Wlliam Gilmore Simms
Joscelyn: A Tale of the Revolution >> Chapter III: Stephen Joscelyn >> Page 37

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Page 37

Novel (Romance) | The Reprint Company | 1975, 1976
Transcription JOSCELYN37
disparity between himself and fellows, in whose ears a bitter voice
perpetually murmurs; "you are unlike other men. You cannot feel
their confidence in society, in man or woman. Lo! all eyes behold
your deformity. All fingers point to that miserable member which
you are forever striving to conceal."
Such a voice speaks forever in the ears of the cripple, when
he possesses innate sensibilities of great keenness, which have been
trained by superior tastes. They quicken these sensibilities. They
keep them perpetually sore. It may be they harden the heart in
time against man and woman. Happy he who shall escape this
danger; who shall learn to bear his sufferings with an humble
spirit which sorrows over, but does not quarrel with his destiny.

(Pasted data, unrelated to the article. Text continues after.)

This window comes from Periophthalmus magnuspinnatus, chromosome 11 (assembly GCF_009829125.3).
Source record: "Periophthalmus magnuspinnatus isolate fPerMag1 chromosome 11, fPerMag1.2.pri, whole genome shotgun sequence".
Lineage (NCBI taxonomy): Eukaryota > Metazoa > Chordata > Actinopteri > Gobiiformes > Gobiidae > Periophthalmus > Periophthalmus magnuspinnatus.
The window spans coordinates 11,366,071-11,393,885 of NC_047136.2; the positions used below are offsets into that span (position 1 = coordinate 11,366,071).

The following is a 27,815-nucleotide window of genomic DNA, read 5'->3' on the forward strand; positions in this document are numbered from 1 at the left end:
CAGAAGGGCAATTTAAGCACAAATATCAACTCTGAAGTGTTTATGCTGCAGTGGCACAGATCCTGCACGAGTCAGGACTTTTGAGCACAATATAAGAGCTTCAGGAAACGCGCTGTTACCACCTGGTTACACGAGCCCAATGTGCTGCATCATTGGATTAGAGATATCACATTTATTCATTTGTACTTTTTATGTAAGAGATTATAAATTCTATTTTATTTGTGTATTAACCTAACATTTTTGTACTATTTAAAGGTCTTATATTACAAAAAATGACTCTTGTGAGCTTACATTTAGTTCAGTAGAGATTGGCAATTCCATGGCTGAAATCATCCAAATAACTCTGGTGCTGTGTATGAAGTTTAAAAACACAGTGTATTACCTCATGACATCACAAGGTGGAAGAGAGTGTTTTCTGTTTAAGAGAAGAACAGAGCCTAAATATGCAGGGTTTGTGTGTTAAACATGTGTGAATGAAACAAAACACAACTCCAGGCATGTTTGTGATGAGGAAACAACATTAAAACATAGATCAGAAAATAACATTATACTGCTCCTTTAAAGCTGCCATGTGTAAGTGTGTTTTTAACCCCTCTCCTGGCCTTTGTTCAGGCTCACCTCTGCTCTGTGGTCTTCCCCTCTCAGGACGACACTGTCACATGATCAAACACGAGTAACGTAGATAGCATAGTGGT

At length, whatever the meditations of Stephen Joscelyn, a deep
groan broke from his bosom, followed by vague ejaculations, from
which, however, we may gather some clue to the subject of his
brooding moments.
"Unloved! and all alone! Shall it be so always? Will the one
fond, earnest craving to be loved, never be satisfied? Must I, alone,
of all, be denied the communion of some sympathizing nature, to
see me and know me as I am, through all my deformity? And
yet to love, not only vainly, but weakly ! To yearn towards one
who can satisfy no craving of thought or mind; who appeals only
to the sensuous and dependant fancy ! This is the curse over all!
To be decreed to feel a passion for the object from which the
thought perpetually revolts, but from which it vainly struggles to
be free. This is the misery ! I must escape from thought to action.
Better the headlong race, the struggle, the catastrophe sudden
bolt of doom in the desperate and wild issue where one obeys
only the fiery impulse of his blood, than this brooding day by
day in humiliating reveries and fancies which must end only in
atrophy or despair! It must be so!´┐Żand yet! But no! I can de-
ceive myself no longer ! She loathes the cripple ! I see it in all
her looks ! I read it in all her motions! Nay, more, so little is
she human, or woman, that she does not seek to conceal her dis-
like´┐Żand shall I still "
The rest of the speech was lost. He stopped himself suddenly,
as if there had been a listener at the entrance. Then he rose from
his chair, went to the door and threw it wide, looked forth, returned